- Oops!Something went wrong.Please try again later.
Weeks after announcing that four N.C. counties, including Mecklenburg, would begin offering $25 gift cards as incentives at COVID-19 vaccination clinics, Gov. Roy Cooper announced a series of statewide cash drawings for vaccine recipients.
That super-charges the incentives meant to attract people to get the coronavirus vaccine.
“We’re pulling out all the stops,” Cooper said Thursday. The first drawing will be on June 23, and drawings will continue every other week on Wednesdays until Aug. 4.
The state’s first vaccine incentive, the $25 gift card program, was launched May 26 in Rowan, Guilford and Rockingham counties in addition to Mecklenburg.
Anyone who has already gotten a COVID-19 shot will be automatically entered to win, Cooper said. And anyone who gets their first shot starting Thursday going forward will be entered twice, getting an extra chance at the winnings, Cooper said.
Vaccinated North Carolinians age 18 and over have chances to win one of four $1 million prizes, and North Carolinians age 12 to 17 years old have a shot at winning $125,000 for college education, Cooper said.
“The sooner you get vaccinated, the more chances you have to win,” Department of Health and Human Services Secretary Mandy Cohen said.
‘Promising’ results from gift cards
And Cooper announced Thursday that additional N.C. counties would begin offering the $25 gift cards, following the “promising” results of the pilot program.
“When we look at the four counties we did that summer cash card — we certainly saw improvement in number of vaccines from that cash card,” Cohen said.
As of June 8, StarMed Healthcare in Mecklenburg County had given out $74,300 in gift cards — nearly 3,000 cards to vaccine recipients and drivers. And Mecklenburg County Public Health began offering $25 gift cards at certain vaccine clinics starting June 2.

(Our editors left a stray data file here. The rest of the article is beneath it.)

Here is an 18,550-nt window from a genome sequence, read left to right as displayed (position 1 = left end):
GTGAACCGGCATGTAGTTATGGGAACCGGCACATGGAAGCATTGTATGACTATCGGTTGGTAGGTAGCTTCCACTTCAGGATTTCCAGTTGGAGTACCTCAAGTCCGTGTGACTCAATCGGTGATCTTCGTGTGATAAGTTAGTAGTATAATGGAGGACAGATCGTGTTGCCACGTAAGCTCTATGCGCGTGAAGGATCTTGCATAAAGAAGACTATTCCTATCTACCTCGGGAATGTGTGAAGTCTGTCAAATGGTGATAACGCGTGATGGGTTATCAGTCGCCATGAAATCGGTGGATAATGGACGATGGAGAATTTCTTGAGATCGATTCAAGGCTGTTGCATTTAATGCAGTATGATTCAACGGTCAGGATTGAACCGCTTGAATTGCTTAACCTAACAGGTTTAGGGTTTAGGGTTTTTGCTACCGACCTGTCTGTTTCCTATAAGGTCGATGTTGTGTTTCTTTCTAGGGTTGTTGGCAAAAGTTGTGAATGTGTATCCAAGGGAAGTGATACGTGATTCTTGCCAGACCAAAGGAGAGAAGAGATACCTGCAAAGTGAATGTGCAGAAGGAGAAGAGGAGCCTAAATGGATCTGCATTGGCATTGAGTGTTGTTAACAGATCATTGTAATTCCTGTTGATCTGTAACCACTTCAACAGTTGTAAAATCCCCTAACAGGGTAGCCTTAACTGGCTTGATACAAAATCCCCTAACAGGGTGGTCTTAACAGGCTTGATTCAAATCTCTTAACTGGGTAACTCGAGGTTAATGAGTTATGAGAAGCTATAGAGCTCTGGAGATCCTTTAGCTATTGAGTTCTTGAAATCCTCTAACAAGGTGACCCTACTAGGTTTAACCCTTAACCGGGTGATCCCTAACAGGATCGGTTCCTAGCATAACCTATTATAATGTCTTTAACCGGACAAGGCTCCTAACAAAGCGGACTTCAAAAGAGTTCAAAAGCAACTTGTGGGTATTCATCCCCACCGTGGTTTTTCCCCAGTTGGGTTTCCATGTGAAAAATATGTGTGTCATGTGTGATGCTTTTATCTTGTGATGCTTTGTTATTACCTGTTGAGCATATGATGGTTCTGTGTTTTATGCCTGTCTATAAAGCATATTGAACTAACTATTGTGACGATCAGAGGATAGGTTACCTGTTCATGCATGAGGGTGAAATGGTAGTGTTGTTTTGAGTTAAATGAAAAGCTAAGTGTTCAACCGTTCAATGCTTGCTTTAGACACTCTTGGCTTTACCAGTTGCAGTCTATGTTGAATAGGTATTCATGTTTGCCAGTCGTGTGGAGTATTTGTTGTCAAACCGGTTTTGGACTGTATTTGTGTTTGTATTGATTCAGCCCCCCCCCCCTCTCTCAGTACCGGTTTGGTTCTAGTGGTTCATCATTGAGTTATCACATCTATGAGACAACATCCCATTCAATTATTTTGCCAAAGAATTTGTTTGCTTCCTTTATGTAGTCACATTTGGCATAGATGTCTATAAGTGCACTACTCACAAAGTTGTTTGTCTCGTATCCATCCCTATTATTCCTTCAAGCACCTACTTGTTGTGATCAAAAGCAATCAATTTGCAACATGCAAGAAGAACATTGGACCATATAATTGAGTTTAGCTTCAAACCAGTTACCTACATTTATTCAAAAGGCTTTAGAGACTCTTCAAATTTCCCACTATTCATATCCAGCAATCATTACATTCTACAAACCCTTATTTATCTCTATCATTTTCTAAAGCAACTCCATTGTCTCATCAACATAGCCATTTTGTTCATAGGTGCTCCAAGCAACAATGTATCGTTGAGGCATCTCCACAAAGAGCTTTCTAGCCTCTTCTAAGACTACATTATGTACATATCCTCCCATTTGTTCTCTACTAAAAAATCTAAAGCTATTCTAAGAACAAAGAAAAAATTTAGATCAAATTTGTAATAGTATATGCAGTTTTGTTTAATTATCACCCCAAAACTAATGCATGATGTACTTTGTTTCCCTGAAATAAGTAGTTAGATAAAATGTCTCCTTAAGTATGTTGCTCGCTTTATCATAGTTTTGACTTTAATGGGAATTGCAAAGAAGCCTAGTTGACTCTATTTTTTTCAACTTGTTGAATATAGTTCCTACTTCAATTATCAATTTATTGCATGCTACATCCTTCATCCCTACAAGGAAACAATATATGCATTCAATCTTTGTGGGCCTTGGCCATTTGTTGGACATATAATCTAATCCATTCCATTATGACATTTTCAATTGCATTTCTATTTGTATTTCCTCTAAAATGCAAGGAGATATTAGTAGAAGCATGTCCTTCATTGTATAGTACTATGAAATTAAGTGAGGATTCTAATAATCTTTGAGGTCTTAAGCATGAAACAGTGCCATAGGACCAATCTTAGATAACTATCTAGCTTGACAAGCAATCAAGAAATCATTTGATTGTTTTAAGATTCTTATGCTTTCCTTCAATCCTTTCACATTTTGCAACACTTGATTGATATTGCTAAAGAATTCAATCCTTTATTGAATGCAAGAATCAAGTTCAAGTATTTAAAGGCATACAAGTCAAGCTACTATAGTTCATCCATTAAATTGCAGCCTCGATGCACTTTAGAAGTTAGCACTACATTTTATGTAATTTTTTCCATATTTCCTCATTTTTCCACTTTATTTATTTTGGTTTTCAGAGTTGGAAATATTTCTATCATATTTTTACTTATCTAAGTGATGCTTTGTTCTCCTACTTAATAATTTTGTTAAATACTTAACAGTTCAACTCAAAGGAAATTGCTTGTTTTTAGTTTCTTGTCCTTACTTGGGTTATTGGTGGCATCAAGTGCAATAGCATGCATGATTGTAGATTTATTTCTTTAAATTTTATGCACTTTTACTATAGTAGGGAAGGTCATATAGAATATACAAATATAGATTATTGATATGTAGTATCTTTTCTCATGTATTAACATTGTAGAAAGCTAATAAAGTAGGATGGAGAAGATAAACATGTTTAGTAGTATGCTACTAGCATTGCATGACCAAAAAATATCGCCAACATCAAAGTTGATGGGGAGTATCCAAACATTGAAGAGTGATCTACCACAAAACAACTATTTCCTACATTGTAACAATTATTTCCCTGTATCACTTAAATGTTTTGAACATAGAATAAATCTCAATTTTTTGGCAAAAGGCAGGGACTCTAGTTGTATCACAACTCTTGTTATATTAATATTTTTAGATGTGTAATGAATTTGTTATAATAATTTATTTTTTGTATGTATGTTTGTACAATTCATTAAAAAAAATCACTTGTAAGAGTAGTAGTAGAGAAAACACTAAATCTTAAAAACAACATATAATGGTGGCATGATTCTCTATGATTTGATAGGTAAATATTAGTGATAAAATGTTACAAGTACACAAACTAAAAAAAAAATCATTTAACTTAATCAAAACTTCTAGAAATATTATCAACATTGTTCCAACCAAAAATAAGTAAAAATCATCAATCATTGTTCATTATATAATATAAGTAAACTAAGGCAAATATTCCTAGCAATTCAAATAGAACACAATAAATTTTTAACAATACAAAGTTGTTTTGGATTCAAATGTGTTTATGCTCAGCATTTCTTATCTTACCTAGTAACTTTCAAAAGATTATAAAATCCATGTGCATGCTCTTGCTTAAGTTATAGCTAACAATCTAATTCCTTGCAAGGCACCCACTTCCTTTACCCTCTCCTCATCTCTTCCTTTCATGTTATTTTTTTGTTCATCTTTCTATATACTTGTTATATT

The gift cards incentive has proven to be even more effective than expected, Mecklenburg County Public Health Director Gibbie Harris told county commissioners Tuesday.
“All of our clinics where we’ve had cash cards available over the past week have seen significant increases,” she said.
That includes one clinic at the Northwest Health Department. The week before offering gift cards, that clinic gave vaccines to two people, Harris said.
That number grew when the clinic began offering gift cards. Last week, the clinic served 40 people, she said.
Still, state data show the rate of vaccinations in Mecklenburg and the other three counties offering gift cards have slowed in recent weeks.
But the gift cards have only been made available at a few clinics in each county.
A nudge to those on the fence
Rockingham County’s Division of Public Health has offered 150 gift cards since May 25. Besides its own clinics, the county also hosted clinics at two community sites, McMichael High School and Mill Ave. Recreation Center, on June 5 with the gift cards.
“Personally, I think it’s an awesome incentive the state is offering. Especially for those (who) are on the fence and/or have transportation as a barrier,” county Health Education Program Manager Katrina White said in an email.
The county handled 747 vaccines in May, and 186 in June as of Thursday, including second doses. But White said appointments are fluid and it is too early to tell the effect of the incentive.
Officials from Rowan and Guilford counties did not immediately respond to the Observer.
NC COVID vaccination rates
As of Wednesday, 54% of North Carolina residents age 18 and older have gotten at least one COVID-19 shot, according to state Department of Health and Human Services data.
That’s still far below President Joe Biden’s proposed vaccination goal of 70% of adults vaccinated by July 4.
And that’s one reason the governor is pushing for additional vaccine incentives.
“Remember, when you get this vaccine, not only are you protecting yourself, you’re protecting your family, your friends, and anybody else who you might come in contact with,” Cooper said June 3. “… We have people dying, most every day — still — of this virus, so it is not over.”
The (Raleigh) News & Observer’s David Raynor contributed